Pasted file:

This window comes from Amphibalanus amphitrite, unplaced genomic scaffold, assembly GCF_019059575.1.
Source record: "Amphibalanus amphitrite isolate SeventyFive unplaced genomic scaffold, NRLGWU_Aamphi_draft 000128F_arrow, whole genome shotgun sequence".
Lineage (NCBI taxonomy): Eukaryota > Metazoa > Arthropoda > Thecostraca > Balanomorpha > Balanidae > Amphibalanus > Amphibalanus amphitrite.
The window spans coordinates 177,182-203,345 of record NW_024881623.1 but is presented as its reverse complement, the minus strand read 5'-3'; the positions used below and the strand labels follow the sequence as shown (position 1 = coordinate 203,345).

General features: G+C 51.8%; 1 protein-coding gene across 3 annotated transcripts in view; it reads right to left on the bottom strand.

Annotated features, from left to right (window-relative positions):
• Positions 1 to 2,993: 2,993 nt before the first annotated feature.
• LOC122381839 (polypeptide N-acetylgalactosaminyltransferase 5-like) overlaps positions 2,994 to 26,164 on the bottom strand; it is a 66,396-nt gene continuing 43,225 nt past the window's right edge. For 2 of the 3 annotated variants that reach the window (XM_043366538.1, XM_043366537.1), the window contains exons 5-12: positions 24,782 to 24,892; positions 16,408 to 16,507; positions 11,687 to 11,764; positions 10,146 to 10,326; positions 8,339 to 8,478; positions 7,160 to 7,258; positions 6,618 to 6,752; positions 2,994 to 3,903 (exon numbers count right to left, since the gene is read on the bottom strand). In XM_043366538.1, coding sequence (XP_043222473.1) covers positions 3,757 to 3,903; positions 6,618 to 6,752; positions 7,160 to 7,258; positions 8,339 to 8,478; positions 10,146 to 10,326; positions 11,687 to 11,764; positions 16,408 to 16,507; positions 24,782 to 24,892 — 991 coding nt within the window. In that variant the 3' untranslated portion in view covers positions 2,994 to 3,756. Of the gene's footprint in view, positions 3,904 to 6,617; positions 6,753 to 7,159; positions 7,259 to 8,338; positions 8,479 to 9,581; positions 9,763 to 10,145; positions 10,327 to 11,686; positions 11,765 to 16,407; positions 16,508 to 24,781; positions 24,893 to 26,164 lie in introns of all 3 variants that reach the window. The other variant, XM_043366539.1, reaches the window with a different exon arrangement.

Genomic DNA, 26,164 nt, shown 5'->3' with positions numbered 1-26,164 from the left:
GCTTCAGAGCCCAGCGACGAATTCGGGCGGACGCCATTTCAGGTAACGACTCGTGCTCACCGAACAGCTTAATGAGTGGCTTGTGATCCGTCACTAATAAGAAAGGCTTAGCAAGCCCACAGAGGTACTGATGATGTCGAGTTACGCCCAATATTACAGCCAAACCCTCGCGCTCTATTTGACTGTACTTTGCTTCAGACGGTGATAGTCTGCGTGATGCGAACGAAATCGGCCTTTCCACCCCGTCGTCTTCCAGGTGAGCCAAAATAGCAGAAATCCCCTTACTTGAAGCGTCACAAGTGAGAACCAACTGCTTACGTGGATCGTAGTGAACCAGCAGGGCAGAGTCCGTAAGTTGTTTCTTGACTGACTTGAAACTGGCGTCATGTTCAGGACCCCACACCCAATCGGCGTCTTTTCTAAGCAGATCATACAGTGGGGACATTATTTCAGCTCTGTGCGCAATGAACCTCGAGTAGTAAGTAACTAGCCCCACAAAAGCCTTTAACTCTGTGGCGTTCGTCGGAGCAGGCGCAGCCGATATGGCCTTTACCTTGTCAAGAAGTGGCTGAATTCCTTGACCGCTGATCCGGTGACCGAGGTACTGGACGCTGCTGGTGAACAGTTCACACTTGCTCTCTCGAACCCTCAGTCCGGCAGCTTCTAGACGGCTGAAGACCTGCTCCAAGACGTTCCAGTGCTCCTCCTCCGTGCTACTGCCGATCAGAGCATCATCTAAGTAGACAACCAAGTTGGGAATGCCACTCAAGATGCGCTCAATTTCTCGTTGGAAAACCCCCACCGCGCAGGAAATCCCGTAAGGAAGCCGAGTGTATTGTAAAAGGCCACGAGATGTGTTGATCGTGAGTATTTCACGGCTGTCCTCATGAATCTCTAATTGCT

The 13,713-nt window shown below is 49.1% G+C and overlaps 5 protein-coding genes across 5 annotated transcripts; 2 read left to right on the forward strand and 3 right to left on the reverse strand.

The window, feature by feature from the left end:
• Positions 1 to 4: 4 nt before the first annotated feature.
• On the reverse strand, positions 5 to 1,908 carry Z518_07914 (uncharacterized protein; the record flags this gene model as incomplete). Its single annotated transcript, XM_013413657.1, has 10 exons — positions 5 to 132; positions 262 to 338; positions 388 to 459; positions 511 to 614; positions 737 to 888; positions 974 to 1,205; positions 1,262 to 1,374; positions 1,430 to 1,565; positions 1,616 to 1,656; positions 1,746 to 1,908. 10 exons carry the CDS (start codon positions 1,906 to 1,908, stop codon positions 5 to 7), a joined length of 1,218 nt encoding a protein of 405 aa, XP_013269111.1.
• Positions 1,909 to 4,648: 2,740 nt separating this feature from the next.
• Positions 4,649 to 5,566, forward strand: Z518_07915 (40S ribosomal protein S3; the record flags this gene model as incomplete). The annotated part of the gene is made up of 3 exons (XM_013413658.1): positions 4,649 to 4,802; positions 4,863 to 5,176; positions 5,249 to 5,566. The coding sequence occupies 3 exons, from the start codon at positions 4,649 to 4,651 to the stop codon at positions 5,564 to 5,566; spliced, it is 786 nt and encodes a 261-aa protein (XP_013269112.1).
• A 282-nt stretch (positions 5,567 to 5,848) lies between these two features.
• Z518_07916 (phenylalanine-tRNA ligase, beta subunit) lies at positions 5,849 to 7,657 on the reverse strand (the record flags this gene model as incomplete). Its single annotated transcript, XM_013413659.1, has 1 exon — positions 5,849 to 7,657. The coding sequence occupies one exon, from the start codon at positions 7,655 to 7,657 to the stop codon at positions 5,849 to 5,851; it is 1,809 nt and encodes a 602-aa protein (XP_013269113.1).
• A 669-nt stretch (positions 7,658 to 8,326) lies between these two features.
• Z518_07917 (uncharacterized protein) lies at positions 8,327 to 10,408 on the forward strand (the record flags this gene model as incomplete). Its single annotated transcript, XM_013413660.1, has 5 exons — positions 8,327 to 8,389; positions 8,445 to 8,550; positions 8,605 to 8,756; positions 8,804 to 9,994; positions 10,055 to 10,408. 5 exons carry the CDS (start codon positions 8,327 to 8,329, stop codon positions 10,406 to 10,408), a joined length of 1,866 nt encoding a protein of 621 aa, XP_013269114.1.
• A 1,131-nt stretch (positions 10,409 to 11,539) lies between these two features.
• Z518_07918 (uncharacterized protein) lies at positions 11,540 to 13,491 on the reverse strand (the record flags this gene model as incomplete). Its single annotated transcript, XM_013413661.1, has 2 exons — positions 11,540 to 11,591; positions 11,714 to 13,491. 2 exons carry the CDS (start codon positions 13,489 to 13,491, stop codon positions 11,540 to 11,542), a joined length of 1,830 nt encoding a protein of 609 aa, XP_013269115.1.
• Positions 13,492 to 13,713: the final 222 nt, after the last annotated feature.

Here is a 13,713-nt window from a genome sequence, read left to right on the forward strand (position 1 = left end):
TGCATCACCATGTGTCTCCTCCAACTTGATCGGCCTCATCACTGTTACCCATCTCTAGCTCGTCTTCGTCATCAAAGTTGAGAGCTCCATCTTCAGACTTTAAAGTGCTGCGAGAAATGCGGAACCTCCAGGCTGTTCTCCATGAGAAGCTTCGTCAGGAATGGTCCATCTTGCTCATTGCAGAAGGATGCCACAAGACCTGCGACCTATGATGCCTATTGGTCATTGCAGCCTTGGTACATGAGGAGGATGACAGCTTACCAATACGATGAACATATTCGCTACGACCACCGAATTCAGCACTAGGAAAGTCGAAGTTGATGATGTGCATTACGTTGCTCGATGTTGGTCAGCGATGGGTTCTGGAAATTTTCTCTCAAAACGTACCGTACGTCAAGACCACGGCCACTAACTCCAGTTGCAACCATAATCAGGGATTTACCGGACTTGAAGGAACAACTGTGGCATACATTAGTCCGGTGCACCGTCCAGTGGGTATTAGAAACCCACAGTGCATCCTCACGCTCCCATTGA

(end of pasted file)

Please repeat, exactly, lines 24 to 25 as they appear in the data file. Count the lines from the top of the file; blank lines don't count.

Here is a 13,713-nt window from a genome sequence, read left to right on the forward strand (position 1 = left end):
TGCATCACCATGTGTCTCCTCCAACTTGATCGGCCTCATCACTGTTACCCATCTCTAGCTCGTCTTCGTCATCAAAGTTGAGAGCTCCATCTTCAGACTTTAAAGTGCTGCGAGAAATGCGGAACCTCCAGGCTGTTCTCCATGAGAAGCTTCGTCAGGAATGGTCCATCTTGCTCATTGCAGAAGGATGCCACAAGACCTGCGACCTATGATGCCTATTGGTCATTGCAGCCTTGGTACATGAGGAGGATGACAGCTTACCAATACGATGAACATATTCGCTACGACCACCGAATTCAGCACTAGGAAAGTCGAAGTTGATGATGTGCATTACGTTGCTCGATGTTGGTCAGCGATGGGTTCTGGAAATTTTCTCTCAAAACGTACCGTACGTCAAGACCACGGCCACTAACTCCAGTTGCAACCATAATCAGGGATTTACCGGACTTGAAGGAACAACTGTGGCATACATTAGTCCGGTGCACCGTCCAGTGGGTATTAGAAACCCACAGTGCATCCTCACGCTCCCATTGA